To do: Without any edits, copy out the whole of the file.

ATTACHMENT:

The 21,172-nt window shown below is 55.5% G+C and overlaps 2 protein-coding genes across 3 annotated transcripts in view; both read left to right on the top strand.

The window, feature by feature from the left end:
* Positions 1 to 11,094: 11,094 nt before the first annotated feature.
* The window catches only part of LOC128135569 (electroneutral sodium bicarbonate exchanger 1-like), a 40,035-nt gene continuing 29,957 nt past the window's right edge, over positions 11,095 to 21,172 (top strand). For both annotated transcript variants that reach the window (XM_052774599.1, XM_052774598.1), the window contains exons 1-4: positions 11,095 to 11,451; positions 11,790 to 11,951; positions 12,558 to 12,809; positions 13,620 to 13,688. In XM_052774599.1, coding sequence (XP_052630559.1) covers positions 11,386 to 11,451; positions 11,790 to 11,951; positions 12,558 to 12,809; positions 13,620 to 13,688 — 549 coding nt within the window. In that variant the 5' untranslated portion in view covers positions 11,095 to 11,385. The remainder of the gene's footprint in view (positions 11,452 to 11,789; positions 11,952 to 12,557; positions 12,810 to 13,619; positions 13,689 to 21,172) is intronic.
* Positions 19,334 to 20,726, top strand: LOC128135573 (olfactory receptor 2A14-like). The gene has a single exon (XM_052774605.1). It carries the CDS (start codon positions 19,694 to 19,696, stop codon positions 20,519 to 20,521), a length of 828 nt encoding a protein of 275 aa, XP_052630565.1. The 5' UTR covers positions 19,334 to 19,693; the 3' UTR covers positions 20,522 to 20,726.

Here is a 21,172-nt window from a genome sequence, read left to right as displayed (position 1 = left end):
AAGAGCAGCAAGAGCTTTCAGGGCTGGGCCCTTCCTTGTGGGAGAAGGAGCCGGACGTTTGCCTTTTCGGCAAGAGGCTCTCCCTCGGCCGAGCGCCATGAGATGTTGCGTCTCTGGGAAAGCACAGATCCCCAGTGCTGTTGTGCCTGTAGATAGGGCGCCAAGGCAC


The 21,172-nt window shown below is 55.5% G+C and overlaps 2 protein-coding genes across 3 annotated transcripts in view; both read left to right on the top strand.

The window, feature by feature from the left end:
* Positions 1 to 11,094: 11,094 nt before the first annotated feature.
* The window catches only part of LOC128135569 (electroneutral sodium bicarbonate exchanger 1-like), a 40,035-nt gene continuing 29,957 nt past the window's right edge, over positions 11,095 to 21,172 (top strand). For both annotated transcript variants that reach the window (XM_052774599.1, XM_052774598.1), the window contains exons 1-4: positions 11,095 to 11,451; positions 11,790 to 11,951; positions 12,558 to 12,809; positions 13,620 to 13,688. In XM_052774599.1, coding sequence (XP_052630559.1) covers positions 11,386 to 11,451; positions 11,790 to 11,951; positions 12,558 to 12,809; positions 13,620 to 13,688 — 549 coding nt within the window. In that variant the 5' untranslated portion in view covers positions 11,095 to 11,385. The remainder of the gene's footprint in view (positions 11,452 to 11,789; positions 11,952 to 12,557; positions 12,810 to 13,619; positions 13,689 to 21,172) is intronic.
* Positions 19,334 to 20,726, top strand: LOC128135573 (olfactory receptor 2A14-like). The gene has a single exon (XM_052774605.1). It carries the CDS (start codon positions 19,694 to 19,696, stop codon positions 20,519 to 20,521), a length of 828 nt encoding a protein of 275 aa, XP_052630565.1. The 5' UTR covers positions 19,334 to 19,693; the 3' UTR covers positions 20,522 to 20,726.

Here is a 21,172-nt window from a genome sequence, read left to right as displayed (position 1 = left end):
AAGAGCAGCAAGAGCTTTCAGGGCTGGGCCCTTCCTTGTGGGAGAAGGAGCCGGACGTTTGCCTTTTCGGCAAGAGGCTCTCCCTCGGCCGAGCGCCATGAGATGTTGCGTCTCTGGGAAAGCACAGATCCCCAGTGCTGTTGTGCCTGTAGATAGGGCGCCAAGGCAC